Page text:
There’s a running joke in the first episode of Michelle Obama’s new Netflix show, Waffles and Mochi, about whether tomatoes are a fruit or vegetable. This quandary deeply perplexes the two titular characters who, by the way, are puppets that work at a magical grocery store. They ask chefs from Samin Nosrat to José Andrés. Halfway through, there’s a musical interlude, where they search for the answer—through song.
Waffles and Mochi is, yes, a program meant for children. However, with scenes like this, it has its adult charms too. (After all, even for those advanced in age, the designation of a tomato is disputed.) Add in cameos from foodie favorites like Nosrat and Andrés, who show off their cooking chops by making a tomato basil pasta (Nosrat) and gazpacho (Andrés), it is also even an enjoyable binge.
Waffles and Mochi isn’t the only sustenance-themed show that’s providing solace lately. When Stanley Tucci: Searching for Italy began airing on CNN in mid-February, it immediately became beloved for its enthusiastic aura. There was Tucci, zipping around Naples for the best pizza, swooning over rigatoni all'amatriciana in Rome, sipping on aperitivos in Milan. There was no stress, no conflict, no drama—just deliciousness. ( "Love Stanley Tucci,” Ryan Reynolds tweeted on March 17, speaking for all of us.) The show received such a positive reception that by episode two, CNN had renewed it for a second season.
Then there’s The Great British Baking Show. Primarily about polite British people baking cakes and being nice to each other, it’s long been heralded as the ultimate “soothing show.” The worst thing that happens in that English countryside tent? Fruit sinking to the bottom of a cake (aka the dreaded “soggy bottom,” or a “stodgy” sponge). The latest season achieved a record-high audience rating in the United Kingdom. And, although Netflix only releases select viewership numbers, the show currently holds a spot in the “Popular on Netflix” homepage carousel. Nadiya Hussain, winner of 2015’s GBBO, also recently found success with her recent eight-episode show, Nadiya Bakes. “Nadiya Hussain calls baking her ‘happy place.’ With her new Netflix show, it can be yours, too,” reads a glowing review in Eater.
It wasn’t always like this. In the mid-aughts, if you couldn’t stand the heat, you had to stop watching the kitchen. Shows like Gordon Ramsey’s Hell’s Kitchen and Kitchen Nightmares focused on toxic, competitive culinary environments. Bleeped-out expletives were blurted out a mile a minute. There was yelling, towel throwing, quitting, and, well, an alarming amount of health-code violations. (Multiple episodes of Kitchen Nightmares involved cockroaches.) Even the most innocuous concepts—who can make the best cupcakes?—took on an aggressive tone: Cupcake Wars.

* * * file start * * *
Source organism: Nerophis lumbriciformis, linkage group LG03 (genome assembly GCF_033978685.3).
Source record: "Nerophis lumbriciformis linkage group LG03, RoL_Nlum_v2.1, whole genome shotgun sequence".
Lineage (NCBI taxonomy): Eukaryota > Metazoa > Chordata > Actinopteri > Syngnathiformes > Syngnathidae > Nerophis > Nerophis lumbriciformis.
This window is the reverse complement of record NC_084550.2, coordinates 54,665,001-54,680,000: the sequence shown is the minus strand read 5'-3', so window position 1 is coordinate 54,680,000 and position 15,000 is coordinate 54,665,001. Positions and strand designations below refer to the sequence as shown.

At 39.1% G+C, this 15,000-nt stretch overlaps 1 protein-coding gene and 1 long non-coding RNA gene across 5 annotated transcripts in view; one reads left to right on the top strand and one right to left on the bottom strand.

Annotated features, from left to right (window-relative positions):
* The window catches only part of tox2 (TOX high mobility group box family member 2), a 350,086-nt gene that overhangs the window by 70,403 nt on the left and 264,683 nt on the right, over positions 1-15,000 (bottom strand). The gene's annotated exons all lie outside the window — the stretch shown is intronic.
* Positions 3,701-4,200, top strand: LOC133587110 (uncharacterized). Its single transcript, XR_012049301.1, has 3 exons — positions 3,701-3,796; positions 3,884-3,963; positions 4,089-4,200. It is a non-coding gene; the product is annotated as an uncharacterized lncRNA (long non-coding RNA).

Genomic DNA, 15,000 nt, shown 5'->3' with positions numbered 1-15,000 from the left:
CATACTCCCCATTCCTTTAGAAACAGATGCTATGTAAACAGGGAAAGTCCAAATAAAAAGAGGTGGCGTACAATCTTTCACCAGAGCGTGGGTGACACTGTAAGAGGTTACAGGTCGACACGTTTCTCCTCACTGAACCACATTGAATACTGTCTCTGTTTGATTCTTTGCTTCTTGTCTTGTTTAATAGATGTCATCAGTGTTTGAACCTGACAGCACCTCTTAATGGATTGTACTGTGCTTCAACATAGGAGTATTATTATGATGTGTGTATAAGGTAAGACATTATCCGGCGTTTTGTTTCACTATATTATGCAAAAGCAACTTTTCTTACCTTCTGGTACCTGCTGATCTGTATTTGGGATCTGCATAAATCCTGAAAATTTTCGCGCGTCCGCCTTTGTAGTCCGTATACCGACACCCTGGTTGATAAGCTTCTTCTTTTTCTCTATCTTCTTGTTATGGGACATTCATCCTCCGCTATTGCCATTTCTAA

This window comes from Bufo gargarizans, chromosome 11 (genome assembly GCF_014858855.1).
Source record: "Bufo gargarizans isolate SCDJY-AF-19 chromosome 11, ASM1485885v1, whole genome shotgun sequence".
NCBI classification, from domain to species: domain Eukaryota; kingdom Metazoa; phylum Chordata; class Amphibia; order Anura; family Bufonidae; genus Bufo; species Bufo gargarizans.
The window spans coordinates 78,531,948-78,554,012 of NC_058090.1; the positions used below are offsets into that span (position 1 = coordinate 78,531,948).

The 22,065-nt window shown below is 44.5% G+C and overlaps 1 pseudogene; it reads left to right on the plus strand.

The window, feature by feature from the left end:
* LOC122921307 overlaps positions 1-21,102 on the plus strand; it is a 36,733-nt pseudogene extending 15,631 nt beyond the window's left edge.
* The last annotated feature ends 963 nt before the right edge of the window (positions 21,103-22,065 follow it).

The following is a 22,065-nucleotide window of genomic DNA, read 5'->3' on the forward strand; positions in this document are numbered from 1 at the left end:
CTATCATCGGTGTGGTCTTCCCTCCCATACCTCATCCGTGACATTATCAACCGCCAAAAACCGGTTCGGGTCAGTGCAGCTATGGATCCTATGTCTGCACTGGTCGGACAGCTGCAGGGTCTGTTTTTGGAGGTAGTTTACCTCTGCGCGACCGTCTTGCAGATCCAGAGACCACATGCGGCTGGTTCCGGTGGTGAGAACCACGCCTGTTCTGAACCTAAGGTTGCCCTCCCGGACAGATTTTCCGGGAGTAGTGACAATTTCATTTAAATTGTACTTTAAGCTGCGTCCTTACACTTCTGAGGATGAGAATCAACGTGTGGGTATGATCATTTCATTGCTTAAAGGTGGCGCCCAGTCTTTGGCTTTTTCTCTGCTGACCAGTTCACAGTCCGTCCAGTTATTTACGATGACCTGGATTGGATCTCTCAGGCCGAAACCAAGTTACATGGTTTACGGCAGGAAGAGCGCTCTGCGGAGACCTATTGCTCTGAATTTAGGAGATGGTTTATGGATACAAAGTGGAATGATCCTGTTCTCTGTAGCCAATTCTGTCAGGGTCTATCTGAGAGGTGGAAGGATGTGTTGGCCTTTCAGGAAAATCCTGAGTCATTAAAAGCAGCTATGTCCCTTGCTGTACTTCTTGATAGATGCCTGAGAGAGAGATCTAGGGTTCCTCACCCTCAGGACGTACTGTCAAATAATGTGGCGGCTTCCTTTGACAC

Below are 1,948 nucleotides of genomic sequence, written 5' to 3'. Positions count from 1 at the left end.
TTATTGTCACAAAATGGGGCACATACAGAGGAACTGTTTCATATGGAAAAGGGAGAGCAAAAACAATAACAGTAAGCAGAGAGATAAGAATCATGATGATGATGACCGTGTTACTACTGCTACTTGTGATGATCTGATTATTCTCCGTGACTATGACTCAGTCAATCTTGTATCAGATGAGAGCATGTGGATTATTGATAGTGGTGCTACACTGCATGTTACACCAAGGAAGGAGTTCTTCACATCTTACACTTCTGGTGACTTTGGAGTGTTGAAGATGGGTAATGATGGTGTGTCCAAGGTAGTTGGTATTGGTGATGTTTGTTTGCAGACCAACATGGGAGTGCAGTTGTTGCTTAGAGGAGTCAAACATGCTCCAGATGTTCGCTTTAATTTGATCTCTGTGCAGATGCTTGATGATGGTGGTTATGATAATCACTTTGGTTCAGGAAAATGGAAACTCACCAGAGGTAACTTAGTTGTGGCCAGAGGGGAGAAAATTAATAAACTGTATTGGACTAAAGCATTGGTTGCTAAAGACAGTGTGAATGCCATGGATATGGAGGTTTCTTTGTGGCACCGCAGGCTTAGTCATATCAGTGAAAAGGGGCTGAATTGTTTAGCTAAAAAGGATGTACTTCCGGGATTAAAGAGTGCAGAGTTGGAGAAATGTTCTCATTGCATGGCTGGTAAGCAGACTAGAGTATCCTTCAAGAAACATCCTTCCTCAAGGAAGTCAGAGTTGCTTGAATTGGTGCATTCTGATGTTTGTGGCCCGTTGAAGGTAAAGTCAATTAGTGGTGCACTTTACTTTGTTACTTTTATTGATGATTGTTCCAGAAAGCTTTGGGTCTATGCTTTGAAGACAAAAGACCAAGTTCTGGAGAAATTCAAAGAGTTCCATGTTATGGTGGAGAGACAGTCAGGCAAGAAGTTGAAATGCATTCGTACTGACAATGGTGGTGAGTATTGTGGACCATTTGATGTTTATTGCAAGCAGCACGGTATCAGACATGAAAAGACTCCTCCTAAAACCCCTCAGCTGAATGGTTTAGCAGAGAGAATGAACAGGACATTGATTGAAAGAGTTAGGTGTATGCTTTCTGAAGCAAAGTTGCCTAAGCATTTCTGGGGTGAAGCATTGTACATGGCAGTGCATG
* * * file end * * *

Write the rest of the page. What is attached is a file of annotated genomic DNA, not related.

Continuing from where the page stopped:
Yet, in this pandemic age, those shows are slowly being inched out of the culinary canon. Instead, we’re flocking to programs that nurture our inner chef while we explore home cooking ourselves. For much of 2020 (and now 2021), we passed the time by experimenting, to varying degrees of success, in our own kitchens. We watched over sourdough starter. We stress-baked banana bread. We tried out the #fetapasta from Tiktok. Obviously, most of our attempts were imperfect ones. But they brought us joy (or at least a brief respite from boredom) nonetheless.
So it is any surprise that we don’t want to watch a show where harsh judgement falls upon those who fail to meet high expectations—as we, ourselves, just try our best? Instead, we want to watch everyone else fumble around too. If they succeed, amazing. If they don't? Well, it's not the end of the world. And we would know, as it currently feels like we are living through it. When everything in our life feels like such high stakes, it's a relief to immerse ourselves in the low.
Now, go forth and watch Stanley Tucci, or Samrin Nosrat, cook pasta al dente on Netflix. And, if you're so inspired to DIY, the latter shared her recipe from Waffles and Mochi:Pasta With Cherry Tomato “Candy”
Yield: 4 servings
Time: 6 hours (mostly inactive!)
2 pints (800 grams) cherry tomatoes, stems removed
1⁄4 cup (60 milliliters) extra virgin olive oil, divided
1⁄2 teaspoon sugar
Fine sea salt
1 pound (450 grams) short pasta, such as penne, farfalle, rigatoni, or orecchiette
3 ounces (85 grams) freshly grated Parmesan, to yield about 1 cup grated (look for Reggiano from Italy — it’s extra delicious!)
16 fresh basil leaves
Preheat oven to 225°F/105°C. Set an oven rack to the middle position. Line a baking sheet with parch- ment paper.
In a large bowl, toss tomatoes with 2 tablespoons olive oil to coat, then add sugar and 1⁄2 teaspoon salt and gently toss again to coat. Use your hands, but don’t squish the tomatoes — be gentle! Spread the tomatoes out onto the baking sheet in a single layer and place in the oven on the middle rack. Every
30 minutes or so, jiggle the tomatoes to make sure they’re not sticking and rotate the pan 180 degrees to keep the tomatoes from cooking unevenly. Roast until the tomatoes are semi-dried and shriveled and start to taste like CANDY, about 5 hours.
Bring a large pot of water to a boil. Add enough salt to make the water taste pretty salty (about 1 heap- ing tablespoon fine sea salt to 7 quarts water). Add pasta, stir, and cook until it is just under al dente, 1 minute less than package directions. Reserve 1 cup of the pasta cooking water, and drain the pasta.
In a large bowl, combine pasta, tomatoes, Parmesan, and 2 tablespoons olive oil. Tear basil leaves into pasta in large pieces. Stir everything together, and if needed, add 1 to 2 tablespoons of the reserved pasta cooking water to help the cheese and basil cling to the pasta. Taste, adjust seasoning with salt as needed, and serve immediately, with more Parmesan!